We had some questions too – we talked about the bicycle trails and I told them about some of the animals we’d seen. I asked if they knew what the small bright yellow birds were: they’re finches; the animal that looks like a beaver is a groundhog. I’d seen a groundhog – amazing! One of my favourite films/movies is Groundhog Day and I’d met a relative of Punxsutawney Phil, without even realising it! The women agreed to take our pictures outside the Wright Cycle Co. store front and took our blog address. If you’re reading this – let us know who you are!
We headed back into Dayton centre and headed for cycle track 3 that would take us from the River Scape Metro Park along the Great Miami River and up alongside the Mad River tributary and then on for 20 miles south east to Xenia, where we would change to the Ohio to Erie trail, which would take us 40 miles and almost all the way to Columbus.
By the Engineers’ Club back in Dayton there was a life-size sculpture of the Wright Flyer in steel. Opposite, in the riverside park where our cycle route would begin we came across a memorial to the 360 victims of the Great Dayton Flood of 1913. The flood caused extensive damage to the city and Matthew read on the information boards that the amount of water passing through the river during the 3-day rainstorm equalled the flow over Niagara Falls each month. There was a beautiful waterfall memorial by the side of the river.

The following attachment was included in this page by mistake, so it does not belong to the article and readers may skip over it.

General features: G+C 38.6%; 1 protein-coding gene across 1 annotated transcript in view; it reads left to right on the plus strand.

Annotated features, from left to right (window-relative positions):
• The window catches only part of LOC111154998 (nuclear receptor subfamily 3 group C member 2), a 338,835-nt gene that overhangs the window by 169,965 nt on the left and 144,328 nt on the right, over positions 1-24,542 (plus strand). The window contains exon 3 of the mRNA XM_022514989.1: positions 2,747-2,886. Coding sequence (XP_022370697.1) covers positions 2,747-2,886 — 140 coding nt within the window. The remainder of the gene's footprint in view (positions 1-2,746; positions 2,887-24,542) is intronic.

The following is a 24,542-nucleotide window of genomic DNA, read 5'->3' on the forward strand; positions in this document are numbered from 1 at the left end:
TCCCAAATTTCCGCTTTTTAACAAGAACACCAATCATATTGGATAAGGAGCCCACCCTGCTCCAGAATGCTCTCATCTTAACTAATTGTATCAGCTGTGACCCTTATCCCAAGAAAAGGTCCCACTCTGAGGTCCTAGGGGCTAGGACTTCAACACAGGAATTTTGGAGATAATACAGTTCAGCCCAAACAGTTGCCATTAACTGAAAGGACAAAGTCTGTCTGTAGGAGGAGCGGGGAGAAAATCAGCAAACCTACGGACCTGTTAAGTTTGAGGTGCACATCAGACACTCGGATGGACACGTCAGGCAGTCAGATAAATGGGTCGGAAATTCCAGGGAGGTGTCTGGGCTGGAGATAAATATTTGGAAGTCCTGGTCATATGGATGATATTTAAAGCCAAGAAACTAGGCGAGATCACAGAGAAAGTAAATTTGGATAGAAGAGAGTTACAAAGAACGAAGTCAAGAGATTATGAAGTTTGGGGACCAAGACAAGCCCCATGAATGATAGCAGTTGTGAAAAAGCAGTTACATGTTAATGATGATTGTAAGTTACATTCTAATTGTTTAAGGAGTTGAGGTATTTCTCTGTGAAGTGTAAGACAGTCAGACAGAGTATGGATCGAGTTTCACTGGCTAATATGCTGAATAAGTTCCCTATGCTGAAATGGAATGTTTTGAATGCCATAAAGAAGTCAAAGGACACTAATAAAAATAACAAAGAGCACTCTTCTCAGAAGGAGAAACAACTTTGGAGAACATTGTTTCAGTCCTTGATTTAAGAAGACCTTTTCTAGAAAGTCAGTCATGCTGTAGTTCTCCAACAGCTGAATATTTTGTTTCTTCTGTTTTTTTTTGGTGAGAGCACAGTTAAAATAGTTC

It would have been good to have spent a little longer exploring Dayton, but we’d already spent longer there than expected and we were expected at Brooke and Melissa’s house at around 7.
It was warm and the trail long the river was wonderful with a cool breeze. There were views across the water and we saw a beautiful heron standing in the shallows. At the Eastwood Metro Park just outside Dayton in Springfield, we changed to the Creekside Trail that would take us up to Xenia – a major cycle trail intersection.